The original Dolby stereo soundtrack was remastered at 24-bit from a 35mm magnetic track. Clicks, thumps, hiss, hum, and crackle were manually removed using Pro Tools HD, AudioCube’s integrated workstation, and iZotope RX 4. The disc has uncompressed PCM audio that captures the original soundtrack wonderfully. Dialog is crisp and clear and the enveloping score does a nice job of capturing the soundtrack very nicely. This was a very early Dolby film and while the audio is not going to blow you away it does a perfect job of matching the original mix. It really nice that Criterion was able to use a full uncompressed audio track for the film.


Special Features:

This is where the Criterion release really shines with new special feature and some holdovers from the previous Warner DVD release that were also on the German Blu-Ray disc.

Passion Project: Martin Rosen on Watership Down (16:21 HD)

Conducted by the Criterion Collection in 2014, this interview with Watership Down writer, producer, and director Martin Rosen chronicles the difficult process of bringing Richard Adam’s celebrated novel to cinematic life. This is a great interview with Rosen that covers most of the history of the film and how difficult it was to bring the film to the big screen.

A Movie Miracle: Guillermo del Toro On Watership Down (12:23 HD/1080p)

In this 2014 interview, conducted by the Criterion Collection, filmmaker Guillermo del Toro talks about what makes Watership Down a unique work of animation art.

Defining A Style (12:34 HD Up-Converted SD/1080i) 

In this 2005 featurette, many key Watership Down animators and background artist recall their painstaking work on this landmark adaptions.



While viewing Watership Down you can also view on-screen the animation team’s storyboards for the film, created under the supervision of senior layout artist Gordon Harrison. The original concept art for the opening sequence is based on designs by Luciana Arrighi.

Theatrical Trailer (3:43 HD/1080p)

There is one feature that was on the Warner DVD release that has not been ported over to this edition. Watership Down: A Conversation With The Filmmakers that interviews Director Martin Rosen and editor Terry Rawlings. Most of this information is covered in the Passion Project material but if you still have the DVD release you should hang on to it to have all of the supplemental material that has been produced for the feature.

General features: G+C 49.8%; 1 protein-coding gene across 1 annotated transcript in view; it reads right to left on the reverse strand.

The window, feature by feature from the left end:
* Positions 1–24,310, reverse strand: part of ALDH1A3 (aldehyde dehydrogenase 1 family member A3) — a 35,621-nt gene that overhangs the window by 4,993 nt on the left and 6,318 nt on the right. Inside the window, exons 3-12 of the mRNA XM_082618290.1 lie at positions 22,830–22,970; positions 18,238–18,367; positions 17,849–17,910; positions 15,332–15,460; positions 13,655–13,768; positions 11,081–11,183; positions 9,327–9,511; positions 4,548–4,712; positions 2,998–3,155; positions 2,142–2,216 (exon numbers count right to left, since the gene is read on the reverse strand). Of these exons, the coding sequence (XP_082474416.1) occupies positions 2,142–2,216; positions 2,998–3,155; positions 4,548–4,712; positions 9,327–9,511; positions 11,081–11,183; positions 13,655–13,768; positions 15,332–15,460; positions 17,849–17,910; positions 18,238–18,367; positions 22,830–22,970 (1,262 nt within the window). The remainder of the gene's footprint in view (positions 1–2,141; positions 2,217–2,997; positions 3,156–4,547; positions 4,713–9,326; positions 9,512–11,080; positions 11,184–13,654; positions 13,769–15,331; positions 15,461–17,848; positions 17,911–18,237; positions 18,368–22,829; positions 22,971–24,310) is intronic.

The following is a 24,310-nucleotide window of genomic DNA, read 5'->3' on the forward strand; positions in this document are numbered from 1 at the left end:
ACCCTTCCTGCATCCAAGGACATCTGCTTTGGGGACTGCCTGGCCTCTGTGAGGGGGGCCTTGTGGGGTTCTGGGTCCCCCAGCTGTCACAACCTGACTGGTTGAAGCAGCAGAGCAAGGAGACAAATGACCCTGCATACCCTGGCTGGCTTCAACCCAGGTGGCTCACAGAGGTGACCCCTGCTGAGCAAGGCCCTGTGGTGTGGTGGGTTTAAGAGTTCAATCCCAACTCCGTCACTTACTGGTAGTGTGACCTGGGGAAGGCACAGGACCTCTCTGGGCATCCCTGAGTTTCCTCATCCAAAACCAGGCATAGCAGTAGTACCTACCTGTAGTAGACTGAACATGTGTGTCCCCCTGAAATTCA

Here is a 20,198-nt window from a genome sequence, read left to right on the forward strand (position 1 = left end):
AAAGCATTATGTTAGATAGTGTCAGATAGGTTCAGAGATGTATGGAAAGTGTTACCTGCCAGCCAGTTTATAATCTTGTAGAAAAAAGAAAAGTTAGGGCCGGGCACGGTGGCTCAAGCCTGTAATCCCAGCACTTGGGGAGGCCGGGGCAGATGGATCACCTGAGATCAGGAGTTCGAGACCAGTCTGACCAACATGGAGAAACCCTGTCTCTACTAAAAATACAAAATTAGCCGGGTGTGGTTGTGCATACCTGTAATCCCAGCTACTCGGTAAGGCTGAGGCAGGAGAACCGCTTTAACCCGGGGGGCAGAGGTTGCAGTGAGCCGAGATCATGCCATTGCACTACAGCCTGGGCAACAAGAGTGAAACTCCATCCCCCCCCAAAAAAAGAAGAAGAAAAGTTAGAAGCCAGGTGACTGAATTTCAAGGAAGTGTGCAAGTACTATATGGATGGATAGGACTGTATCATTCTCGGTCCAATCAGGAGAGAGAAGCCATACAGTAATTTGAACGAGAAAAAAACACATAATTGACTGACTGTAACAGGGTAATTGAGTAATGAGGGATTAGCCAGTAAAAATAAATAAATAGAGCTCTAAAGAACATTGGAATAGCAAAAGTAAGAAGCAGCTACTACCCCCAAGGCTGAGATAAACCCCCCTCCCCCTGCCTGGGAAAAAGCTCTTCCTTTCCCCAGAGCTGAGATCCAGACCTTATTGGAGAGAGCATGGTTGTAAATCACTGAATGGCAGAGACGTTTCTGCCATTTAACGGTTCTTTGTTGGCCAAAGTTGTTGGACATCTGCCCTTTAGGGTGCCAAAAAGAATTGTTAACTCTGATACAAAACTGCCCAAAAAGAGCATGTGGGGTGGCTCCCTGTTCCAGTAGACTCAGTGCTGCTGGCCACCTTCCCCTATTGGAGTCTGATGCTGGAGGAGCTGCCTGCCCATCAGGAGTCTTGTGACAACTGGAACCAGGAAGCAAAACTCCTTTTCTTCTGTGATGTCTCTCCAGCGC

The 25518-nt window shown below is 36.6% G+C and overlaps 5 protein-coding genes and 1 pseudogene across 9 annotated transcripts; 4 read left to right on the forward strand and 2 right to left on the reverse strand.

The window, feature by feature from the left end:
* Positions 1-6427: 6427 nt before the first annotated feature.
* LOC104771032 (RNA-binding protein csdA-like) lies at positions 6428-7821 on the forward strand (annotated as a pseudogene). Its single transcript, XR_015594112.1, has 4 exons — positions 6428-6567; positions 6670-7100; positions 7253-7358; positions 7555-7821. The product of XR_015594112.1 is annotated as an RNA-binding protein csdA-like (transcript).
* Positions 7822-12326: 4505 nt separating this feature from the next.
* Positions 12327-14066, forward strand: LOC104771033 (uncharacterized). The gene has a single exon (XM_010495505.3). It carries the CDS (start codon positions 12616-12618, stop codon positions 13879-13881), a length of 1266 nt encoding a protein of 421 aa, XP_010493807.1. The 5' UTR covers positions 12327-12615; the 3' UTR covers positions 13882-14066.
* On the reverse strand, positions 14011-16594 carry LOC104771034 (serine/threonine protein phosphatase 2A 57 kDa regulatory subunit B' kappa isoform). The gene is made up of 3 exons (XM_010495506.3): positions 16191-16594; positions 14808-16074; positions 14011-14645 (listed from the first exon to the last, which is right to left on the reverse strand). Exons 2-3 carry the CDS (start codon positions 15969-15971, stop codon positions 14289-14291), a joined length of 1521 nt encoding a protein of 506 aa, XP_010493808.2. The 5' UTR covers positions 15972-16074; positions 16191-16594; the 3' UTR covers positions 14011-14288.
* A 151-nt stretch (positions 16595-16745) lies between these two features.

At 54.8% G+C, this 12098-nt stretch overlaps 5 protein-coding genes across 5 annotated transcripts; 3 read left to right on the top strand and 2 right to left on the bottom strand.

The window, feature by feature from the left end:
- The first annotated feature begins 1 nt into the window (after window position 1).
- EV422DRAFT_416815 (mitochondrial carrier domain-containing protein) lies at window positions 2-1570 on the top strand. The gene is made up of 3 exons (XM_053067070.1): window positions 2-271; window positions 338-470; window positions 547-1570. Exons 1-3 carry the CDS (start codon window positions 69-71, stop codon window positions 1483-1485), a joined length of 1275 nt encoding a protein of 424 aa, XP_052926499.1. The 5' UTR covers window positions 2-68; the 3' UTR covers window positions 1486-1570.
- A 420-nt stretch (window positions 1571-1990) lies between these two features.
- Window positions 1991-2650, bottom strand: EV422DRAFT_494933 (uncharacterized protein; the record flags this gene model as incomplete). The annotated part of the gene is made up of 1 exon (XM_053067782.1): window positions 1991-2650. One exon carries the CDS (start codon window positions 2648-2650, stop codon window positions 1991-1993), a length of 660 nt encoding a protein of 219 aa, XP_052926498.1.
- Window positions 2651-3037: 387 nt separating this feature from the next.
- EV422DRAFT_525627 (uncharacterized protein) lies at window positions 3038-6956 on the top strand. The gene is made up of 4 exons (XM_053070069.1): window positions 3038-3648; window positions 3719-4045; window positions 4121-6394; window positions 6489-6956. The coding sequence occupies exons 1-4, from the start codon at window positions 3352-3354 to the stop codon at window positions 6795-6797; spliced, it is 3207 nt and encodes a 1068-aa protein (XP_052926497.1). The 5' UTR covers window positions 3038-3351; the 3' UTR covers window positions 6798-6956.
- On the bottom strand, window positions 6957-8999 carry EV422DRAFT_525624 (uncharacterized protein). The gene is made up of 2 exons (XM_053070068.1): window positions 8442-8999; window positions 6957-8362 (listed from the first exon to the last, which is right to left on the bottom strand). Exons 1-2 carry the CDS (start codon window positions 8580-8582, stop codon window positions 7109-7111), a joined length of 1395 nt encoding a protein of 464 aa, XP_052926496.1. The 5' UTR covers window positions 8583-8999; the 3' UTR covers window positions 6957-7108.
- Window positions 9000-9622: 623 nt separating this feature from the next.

Overall the special features on the disc are quite good and give you a look into how the film was made from start to finish. It’s nice that Criterion included one of the two features from the previous Warner release but I wish that they had included the conversation with the filmmakers to have everything on the Blu-Ray version. There are two really standout pieces on the disc. First the storyboards from the production are a great look into how an animated feature is made and shows the detail that went into the project. The fascinating thing is that the storyboards are actually a subtitle file and so you can freeze any frame with ease to study the details of them.

The second is the interview with Guillermo del Toro that shares his passion and love of the film. He is really becoming the next generation of filmmakers like Martin Scorsese who share their passion for film and share it with us. I love to hear from talent about films that inspire them and what it means to them.


Final Thoughts;

For me this release is a dream come true. After working on the title years ago at Warner only to find out that it was only released in Germany was really disappointing. But the wait for the Criterion edition is a far superior edition of the film that can nearly called perfect. Perfect picture and sound with some new and old features make this a must have Blu-Ray for any serious animation fan. If you have never seen the film I can’t recommend enough that you see the film. The Criterion edition is the closest that modern audience will get to a theatrical viewing at this point.


Here are some links to buy the Criterion Watership Down Blu-Ray